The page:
“Shut it down; move out administrators, faculty, students and curricula; allow an accomplished new leadership team to come in, free from contract provisions and able to accept or reject district services; and make the school serve the students and families who want to be there. Success will require new schools to seek and sift talent, bend routines to the strengths of the faculty and the needs of the kids, exploit technology and new tools in smarter ways, and create cultures that will transform the attitudes of new staff and students.” ~ Frederick Hess, Shut Down, Don't Turn Around
I readily recall the days when we listened to record albums. If you were born after 1970 this might not make sense to you. We couldn't afford one of those multi-album stereos where the needle arm would lift automatically when the album finished, move out of the way, wait for a new album to drop, and then position itself at the start of the first recording. I was always amazed when I saw one of these, but was resigned to our single record player in which I would have to manually change an album.
If I didn't catch the end of the album, it would continue to revolve on the platter with the needle “grinding” against the end of the recording. An ugly, repeating static accompanied it. Perhaps you have heard it on an old movie. Over and over and over until finally the needle arm was lifted and set on its perch. Scritch, scritch, scritch.... It was so annoying, you had to stop it.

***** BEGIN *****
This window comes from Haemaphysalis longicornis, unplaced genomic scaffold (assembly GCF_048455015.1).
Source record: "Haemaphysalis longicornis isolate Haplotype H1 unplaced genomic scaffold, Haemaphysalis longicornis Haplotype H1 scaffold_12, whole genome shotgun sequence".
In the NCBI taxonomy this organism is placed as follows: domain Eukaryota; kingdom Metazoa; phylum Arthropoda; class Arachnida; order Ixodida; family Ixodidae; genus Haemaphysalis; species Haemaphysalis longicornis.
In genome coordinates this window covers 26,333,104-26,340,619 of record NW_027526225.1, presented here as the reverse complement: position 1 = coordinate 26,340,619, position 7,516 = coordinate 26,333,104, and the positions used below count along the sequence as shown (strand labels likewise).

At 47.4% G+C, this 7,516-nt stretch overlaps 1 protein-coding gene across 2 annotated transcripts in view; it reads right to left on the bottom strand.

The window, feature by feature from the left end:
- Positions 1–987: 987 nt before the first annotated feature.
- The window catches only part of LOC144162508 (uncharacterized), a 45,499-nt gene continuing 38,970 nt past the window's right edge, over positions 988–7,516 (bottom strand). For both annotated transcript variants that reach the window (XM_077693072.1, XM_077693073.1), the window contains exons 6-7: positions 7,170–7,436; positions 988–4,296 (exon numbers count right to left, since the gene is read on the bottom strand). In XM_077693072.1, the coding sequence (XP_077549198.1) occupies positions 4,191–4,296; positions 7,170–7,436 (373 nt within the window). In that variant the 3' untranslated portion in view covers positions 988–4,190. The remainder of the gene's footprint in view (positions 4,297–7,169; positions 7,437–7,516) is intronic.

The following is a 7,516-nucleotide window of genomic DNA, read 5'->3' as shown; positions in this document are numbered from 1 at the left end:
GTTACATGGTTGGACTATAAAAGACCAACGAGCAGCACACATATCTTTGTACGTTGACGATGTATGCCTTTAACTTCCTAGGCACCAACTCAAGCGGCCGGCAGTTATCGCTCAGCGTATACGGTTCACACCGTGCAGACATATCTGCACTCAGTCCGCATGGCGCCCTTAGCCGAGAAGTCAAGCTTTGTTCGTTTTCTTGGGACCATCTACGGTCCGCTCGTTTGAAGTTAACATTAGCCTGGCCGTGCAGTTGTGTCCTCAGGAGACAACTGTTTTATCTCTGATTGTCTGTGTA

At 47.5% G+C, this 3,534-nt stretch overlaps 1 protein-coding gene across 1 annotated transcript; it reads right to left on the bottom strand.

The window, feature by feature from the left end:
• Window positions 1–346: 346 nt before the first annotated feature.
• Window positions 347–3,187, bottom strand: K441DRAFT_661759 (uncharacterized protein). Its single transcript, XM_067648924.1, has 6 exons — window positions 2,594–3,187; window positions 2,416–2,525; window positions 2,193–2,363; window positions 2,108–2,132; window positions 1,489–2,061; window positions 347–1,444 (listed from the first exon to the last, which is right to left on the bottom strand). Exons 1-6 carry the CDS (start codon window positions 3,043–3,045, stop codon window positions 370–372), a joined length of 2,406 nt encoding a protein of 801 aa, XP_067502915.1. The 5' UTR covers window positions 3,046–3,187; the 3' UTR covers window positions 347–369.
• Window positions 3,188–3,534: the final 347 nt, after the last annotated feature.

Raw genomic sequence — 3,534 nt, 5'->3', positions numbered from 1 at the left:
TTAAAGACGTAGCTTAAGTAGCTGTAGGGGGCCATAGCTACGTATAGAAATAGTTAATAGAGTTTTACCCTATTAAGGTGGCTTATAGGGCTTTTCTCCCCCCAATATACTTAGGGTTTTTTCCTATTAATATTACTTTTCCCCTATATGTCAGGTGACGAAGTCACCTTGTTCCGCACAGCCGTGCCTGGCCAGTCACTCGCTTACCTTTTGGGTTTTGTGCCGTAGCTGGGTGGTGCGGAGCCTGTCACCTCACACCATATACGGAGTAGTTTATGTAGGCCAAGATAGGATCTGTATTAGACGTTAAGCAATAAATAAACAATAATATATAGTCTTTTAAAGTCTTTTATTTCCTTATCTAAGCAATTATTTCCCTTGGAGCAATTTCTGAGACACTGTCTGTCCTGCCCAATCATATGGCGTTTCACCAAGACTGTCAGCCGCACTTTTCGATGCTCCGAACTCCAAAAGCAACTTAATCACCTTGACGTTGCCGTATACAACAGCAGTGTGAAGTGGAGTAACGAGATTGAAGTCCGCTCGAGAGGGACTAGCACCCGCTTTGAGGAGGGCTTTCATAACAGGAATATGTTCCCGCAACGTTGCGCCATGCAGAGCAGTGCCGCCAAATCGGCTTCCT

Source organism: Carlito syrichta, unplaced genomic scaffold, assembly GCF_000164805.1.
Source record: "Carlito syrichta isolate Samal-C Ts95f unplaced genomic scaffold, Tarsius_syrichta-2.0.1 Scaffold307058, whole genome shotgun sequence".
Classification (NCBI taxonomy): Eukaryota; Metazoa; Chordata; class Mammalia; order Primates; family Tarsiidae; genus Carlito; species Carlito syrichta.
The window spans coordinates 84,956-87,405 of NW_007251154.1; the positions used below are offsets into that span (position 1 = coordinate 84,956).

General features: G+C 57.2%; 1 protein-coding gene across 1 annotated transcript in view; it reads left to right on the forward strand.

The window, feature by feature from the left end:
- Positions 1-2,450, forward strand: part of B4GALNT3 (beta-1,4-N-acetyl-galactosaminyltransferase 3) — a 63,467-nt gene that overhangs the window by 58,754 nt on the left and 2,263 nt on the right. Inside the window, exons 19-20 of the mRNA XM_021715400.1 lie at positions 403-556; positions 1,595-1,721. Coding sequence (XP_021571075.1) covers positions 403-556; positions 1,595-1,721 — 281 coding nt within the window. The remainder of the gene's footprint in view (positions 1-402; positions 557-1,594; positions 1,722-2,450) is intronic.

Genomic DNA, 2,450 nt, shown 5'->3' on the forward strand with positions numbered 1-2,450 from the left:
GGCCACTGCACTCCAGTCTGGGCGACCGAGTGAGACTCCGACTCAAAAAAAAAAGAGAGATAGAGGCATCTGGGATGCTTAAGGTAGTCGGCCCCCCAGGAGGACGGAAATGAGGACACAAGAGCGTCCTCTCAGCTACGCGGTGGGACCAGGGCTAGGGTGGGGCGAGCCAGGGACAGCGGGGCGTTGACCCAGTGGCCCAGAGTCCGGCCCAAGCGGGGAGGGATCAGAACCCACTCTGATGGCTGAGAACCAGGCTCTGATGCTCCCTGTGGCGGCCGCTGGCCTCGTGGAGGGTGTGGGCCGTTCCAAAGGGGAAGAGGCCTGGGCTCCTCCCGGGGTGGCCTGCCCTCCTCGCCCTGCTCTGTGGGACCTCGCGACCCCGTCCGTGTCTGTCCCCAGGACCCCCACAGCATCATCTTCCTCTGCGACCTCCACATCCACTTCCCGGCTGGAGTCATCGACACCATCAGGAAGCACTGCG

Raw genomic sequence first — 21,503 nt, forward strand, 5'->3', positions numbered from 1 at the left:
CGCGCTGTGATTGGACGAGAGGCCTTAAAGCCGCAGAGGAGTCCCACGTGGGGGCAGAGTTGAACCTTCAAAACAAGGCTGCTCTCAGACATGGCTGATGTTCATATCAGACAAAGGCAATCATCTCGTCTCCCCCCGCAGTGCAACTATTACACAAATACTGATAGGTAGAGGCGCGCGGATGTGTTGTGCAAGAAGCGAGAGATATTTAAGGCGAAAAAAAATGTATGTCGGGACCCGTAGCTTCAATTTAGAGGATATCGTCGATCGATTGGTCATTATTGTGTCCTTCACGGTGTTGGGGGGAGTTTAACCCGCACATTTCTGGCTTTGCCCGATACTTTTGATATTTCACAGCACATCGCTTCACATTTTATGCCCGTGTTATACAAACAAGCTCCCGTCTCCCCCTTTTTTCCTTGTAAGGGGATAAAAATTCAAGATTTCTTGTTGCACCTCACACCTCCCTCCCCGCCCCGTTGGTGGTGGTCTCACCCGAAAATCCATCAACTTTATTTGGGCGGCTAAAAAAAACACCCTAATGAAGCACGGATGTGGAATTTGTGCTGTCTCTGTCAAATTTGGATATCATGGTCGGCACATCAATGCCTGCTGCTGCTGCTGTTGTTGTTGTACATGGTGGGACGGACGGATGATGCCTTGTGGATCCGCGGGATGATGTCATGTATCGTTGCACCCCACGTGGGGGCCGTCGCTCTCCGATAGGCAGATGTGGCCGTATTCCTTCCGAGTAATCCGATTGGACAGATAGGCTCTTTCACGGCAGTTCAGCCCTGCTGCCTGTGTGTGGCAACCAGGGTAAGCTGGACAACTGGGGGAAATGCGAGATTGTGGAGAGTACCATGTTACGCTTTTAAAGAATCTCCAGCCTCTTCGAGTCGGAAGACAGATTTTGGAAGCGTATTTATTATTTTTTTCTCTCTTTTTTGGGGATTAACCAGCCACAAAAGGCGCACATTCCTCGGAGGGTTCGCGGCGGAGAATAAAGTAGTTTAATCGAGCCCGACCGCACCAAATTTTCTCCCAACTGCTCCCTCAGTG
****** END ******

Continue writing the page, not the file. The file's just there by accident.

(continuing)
That's kind of the way I feel about much of the vocal criticism regarding educational reform as with Rick Hess's latest diatribe from which the above excerpt is taken. They scratch out their repetitive critiques and calls for change but offer very little in terms of real solutions that will make a difference for every child.
Take Rick's recommendations, above, and look at them point by point:
“Shut it down...”
When? The plane is airborne, students are on board, the flight trajectory is established, and there is no opportunity to shut it down. How do you take an entire school and simply shut it down? Where do the kids go? Do they simply get an extended summer break for however long it takes to re-staff and re-build the curriculum? If school have that flexibility to simply shut down until repairs are made, why don't we just do that now? Send the kids home for six months, a year, or for however long it takes. After all, what's the rush? They could use some quality, extended bonding time with their parents. Neat idea (if you're a kid)! Scritch, scritch, scritch...
“...allow an accomplished new leadership team to come in...”
Ok, so where do we find all these accomplished new teams? Is there some kind of store out there where accomplished teams are sitting on the shelf waiting to serve? Wouldn't the fact that they are accomplished imply that they are already in use, somewhere else? So, if I move one accomplished team from one building to another, don't I need to start looking for another accomplished team to replace it? What if there are not accomplished leadership teams available? What if the accomplished leadership team is fresh out right now? Does that mean the kids get a little bit more of that shut it down extended vacation time? Scritch, scritch, scritch...